EU leaders nominate Christine Lagarde to lead European Central Bank
After weeks of deadlock, 28 European heads of state have announced four nominees to fill the EU's top jobs, including International Monetary Fund chair Christine Lagarde to be the next president of the European Central Bank.
Our thought bubble, via Axios' Felix Salmon: Once again, a French national has the most powerful job in Europe. Lagarde has done an excellent job of leading the IMF, and she also ran the French Treasury with aplomb during and after the global financial crisis. She is not an economist, but she has the respect of markets.
- The New York Times' Neil Irwin notes: "The important thing here is not that Lagarde will be more/less dovish than other candidates would've been, but that the ECB will be led by someone with real political clout."
Lagarde announced on Twitter that she would "temporarily relinquish" her responsibilities as IMF managing director during the nomination period. She would be the first female president of the ECB.
Full slate of nominees:
- German Defense Minister Ursula von der Leyen as European Commission president.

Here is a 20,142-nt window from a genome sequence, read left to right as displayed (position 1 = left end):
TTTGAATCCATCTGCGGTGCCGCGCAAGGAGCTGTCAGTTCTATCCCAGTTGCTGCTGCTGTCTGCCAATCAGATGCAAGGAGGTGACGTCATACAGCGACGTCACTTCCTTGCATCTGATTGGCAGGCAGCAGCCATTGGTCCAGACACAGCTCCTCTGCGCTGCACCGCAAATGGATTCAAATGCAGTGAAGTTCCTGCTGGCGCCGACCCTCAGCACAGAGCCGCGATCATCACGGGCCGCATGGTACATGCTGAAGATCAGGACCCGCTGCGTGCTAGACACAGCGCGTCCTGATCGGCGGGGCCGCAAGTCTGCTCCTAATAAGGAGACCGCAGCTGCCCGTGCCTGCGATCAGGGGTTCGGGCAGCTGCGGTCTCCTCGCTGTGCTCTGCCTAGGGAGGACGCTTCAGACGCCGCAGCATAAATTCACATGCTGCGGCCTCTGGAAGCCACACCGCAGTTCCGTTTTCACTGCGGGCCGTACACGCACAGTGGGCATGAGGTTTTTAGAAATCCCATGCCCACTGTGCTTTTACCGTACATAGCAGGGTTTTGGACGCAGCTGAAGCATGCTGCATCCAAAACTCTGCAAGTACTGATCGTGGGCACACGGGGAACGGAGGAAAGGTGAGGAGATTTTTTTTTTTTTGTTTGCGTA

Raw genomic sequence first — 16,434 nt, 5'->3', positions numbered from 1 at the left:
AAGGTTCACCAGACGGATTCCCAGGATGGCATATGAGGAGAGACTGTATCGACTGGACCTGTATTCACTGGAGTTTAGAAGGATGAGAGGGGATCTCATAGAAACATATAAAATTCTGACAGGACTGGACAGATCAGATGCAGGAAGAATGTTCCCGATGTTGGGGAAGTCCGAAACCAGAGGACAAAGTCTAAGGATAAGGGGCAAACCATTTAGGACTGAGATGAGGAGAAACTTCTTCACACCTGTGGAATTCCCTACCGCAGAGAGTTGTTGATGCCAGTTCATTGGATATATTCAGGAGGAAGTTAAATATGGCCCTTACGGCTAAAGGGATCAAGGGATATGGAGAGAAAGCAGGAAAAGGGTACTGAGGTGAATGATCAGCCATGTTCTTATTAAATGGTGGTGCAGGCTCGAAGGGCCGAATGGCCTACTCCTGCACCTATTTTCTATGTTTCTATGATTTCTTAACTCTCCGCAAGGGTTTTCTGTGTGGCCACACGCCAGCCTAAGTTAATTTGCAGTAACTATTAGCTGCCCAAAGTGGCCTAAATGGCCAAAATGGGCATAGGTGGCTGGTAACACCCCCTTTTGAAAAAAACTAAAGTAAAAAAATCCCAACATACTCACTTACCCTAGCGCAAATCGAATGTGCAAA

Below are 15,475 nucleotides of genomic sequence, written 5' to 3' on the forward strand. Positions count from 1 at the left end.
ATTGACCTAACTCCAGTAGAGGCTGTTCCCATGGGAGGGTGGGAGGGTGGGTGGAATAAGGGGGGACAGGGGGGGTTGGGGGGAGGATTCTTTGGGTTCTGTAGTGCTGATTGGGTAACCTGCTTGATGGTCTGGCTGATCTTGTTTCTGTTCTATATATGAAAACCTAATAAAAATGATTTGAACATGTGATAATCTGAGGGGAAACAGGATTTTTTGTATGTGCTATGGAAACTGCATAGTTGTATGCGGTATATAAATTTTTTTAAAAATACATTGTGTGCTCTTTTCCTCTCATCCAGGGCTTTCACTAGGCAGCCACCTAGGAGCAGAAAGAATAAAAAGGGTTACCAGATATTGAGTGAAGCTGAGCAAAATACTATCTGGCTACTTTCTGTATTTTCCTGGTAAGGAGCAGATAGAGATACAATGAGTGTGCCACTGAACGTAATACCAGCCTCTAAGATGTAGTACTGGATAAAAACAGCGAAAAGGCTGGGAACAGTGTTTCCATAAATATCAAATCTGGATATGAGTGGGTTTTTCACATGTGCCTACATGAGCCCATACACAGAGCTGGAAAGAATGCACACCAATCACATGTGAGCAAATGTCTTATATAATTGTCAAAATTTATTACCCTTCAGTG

- Outgoing Belgian Prime Minister Charles Michel as European Council president.
- Spanish Foreign Minister Josep Borrell as high representative for foreign affairs.
- IMF head Christine Lagarde as ECB president.
The big picture: The nomination was especially difficult this year due to the fractured parliament that resulted from May's European elections. The center-right and center-left establishment groups lost significant ground, leading many — including French President Emmanuel Macron — to argue that they no longer had a mandate to hoard Europe's top jobs.
What to watch: The European Parliament will now vote on the nominations, starting with von der Leyen as president. If confirmed, as expected, she would be the first woman to hold the EU's top job.